Essays & Reviews

India’s Arthashastra: A Combination of Machiavelli and Clausewitz?

Akhilesh Pillalamarri, a South Asia columnist for The Diplomat, wrote a short summary, for The National Interest website, of the ancient Indian treatise, the Arthashastra, often compared in substance and style to Machiavelli’s The Prince.  The Arthashastra is a treatise on how successfully to govern a state, including how to preserve and enhance the power of the state in an hostile international system. You can read it here. The Arthashastra was ostensibly authored by “Kautilya,” mostly likely the pen name of Chanakya (c. 370 – c. 283 BCE), an Indian minister to Chandragupta Maurya, the founder of the Mauryan Empire.

According to Pillalamarri, Kautilya lays out a theory of the international system called the “circle of states,” or rajamandala.  Hostile states are those that border the ruler’s state, forming a circle around it. In turn, states that surround this set of hostile states form another circle around the circle of hostile states. This second circle of states can be considered the natural allies of the ruler’s state against the hostile states that lie between them.

The Arthashastra describes the guiding principles necessary to secure the goals of the state within this circle of states. These include: a ruler ought to develop his state by augmenting and exploiting its resources and power; the state ought to try and eliminate enemy states; those who help in this objective are friends; a state ought to stick to a prudent course; a ruler’s behavior must appear just; and peace is preferable to war in attaining a goal. Under the framework of these principles, the Arthashastra describes six methods of foreign policy, all of which are designed to enhance the power of one’s state relative to other states and, if possible, to conquer or dominate them. These six methods are interdependent but can variously be used as the circumstances dictate (Pillalamarri describes them in a little more detail in his essay):  (1) making peace; (2) waging war; (3) doing nothing; (4) preparing for war; (5) seeking protection; and (6) dual policy/alliances.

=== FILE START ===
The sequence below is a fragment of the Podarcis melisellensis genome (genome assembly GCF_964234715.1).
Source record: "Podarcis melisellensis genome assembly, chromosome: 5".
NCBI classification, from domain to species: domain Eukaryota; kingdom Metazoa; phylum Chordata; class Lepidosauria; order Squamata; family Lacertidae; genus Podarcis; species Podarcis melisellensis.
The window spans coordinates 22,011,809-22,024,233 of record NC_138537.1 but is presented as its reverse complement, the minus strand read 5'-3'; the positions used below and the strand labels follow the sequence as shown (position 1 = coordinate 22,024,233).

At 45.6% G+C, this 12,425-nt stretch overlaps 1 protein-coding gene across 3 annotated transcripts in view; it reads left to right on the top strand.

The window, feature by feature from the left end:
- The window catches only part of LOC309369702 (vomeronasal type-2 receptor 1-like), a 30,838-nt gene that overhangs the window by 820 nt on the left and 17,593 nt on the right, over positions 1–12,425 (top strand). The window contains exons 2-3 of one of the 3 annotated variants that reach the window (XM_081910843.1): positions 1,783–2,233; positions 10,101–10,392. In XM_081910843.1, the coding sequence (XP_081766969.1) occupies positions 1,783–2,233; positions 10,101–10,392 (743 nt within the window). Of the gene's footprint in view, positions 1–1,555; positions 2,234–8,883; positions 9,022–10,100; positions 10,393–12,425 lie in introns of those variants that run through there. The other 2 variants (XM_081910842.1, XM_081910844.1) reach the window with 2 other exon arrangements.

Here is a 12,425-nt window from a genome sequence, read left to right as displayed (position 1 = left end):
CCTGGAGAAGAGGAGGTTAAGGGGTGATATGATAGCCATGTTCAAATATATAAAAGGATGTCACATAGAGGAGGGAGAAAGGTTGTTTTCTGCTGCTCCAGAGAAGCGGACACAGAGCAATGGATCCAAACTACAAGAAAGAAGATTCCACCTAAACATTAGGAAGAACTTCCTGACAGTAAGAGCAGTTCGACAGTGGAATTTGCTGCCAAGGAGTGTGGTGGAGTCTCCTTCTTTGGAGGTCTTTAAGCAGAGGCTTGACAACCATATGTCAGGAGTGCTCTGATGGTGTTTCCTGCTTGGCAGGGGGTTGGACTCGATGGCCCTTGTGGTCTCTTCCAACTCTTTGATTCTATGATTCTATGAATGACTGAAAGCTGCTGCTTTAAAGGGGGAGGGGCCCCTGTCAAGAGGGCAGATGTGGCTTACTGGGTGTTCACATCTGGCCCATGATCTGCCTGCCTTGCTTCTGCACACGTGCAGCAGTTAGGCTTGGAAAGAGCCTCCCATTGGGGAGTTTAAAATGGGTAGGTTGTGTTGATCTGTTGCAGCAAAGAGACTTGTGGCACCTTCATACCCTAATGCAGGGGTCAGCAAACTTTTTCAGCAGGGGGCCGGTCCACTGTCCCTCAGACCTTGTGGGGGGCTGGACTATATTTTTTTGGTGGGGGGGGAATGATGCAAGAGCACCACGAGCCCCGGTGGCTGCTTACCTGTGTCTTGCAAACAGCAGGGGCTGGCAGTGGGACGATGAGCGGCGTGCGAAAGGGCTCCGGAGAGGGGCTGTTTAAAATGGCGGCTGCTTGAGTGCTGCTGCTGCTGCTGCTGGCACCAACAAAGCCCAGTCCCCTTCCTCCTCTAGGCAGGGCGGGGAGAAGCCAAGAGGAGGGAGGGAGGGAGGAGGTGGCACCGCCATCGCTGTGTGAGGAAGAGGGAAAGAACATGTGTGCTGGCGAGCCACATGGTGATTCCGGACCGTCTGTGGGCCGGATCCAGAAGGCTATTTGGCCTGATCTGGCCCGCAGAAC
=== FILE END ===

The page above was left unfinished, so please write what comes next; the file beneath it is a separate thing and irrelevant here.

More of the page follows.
In a previous posting, we discussed the complicated and conflicting impact that the Hindu scriptural epic, the Bhagavad Gita, might have had on India’s strategic culture. In Pillalamarri’s view, the Arthashastra was influential in ancient and classical India, but disappeared from widespread usage sometime in the 12th or 13th centuries as a result of invasions and conquest. It was not rediscovered until 1904.  Since then, he argues, many of its maxims and ideas have influenced Indian thought, especially among the realist school of Indian political thinking.  “However,” Pillalamarri concludes, “for much of the modern era, independent India’s thinking on politics and international relations were derived not from the Arthashastra or similar works, but from the non-alignment and pacifism of Jawaharlal Nehru and Mahatma Gandhi, who were perhaps loosely inspired by the example of Asoka, grandson of Kautilya’s king. Asoka abjured realpolitik and attempted to run his empire on the principles of morality and peace (the Mauryan Empire fell apart quickly after Asoka’s death).”

Despite this, according to Pillalamarri, “the influence of the Arthashastra and its ideas have found their way into Indian thinking, as well as influencing many non-Indians. While Indians can and do read Western political thinkers, including realists like Machiavelli and Hobbes, many policymakers feel more comfortable if they can find a precedent for their policies in their own country’s literature and history. The modern Indian concept of non-alignment itself may be a reflection of Kautilya’s advice for a nation to only follow its self-interest and not get locked into permanent enmity or friendship with any other nation. After the end of the Cold War, India has begun to apply more of the Arthashastra’s maxims as it has grown in confidence and ability and realized the necessity of pursuing its own interests, regardless of their normative component. Expect this to continue for the foreseeable future.”

Henry Kissinger, in recent book World Order, discusses the Arthashastra at some length, describing it as a combination of Machiavelli and Clausewitz.  Kissinger emphasizes some particular aspects of the treatise, including:  (1) the ultimate goal of achieving security through hegemony rather than through an equilibrium of power, by neutralizing, subverting, and (when the opportunity presents itself) conquering it neighbors; (2) power is multidimensional and its factors are interdependent; (3) the wise ruler should seek alliances with one’s neighbor’s neighbors [the outer circle], while recognizing that no alliance should be viewed as permanent or binding; (4) the least direct course is often the wisest, for example, by fomenting dissension among one’s opponents; and (5) to this end, covert intelligence operations have particular importance.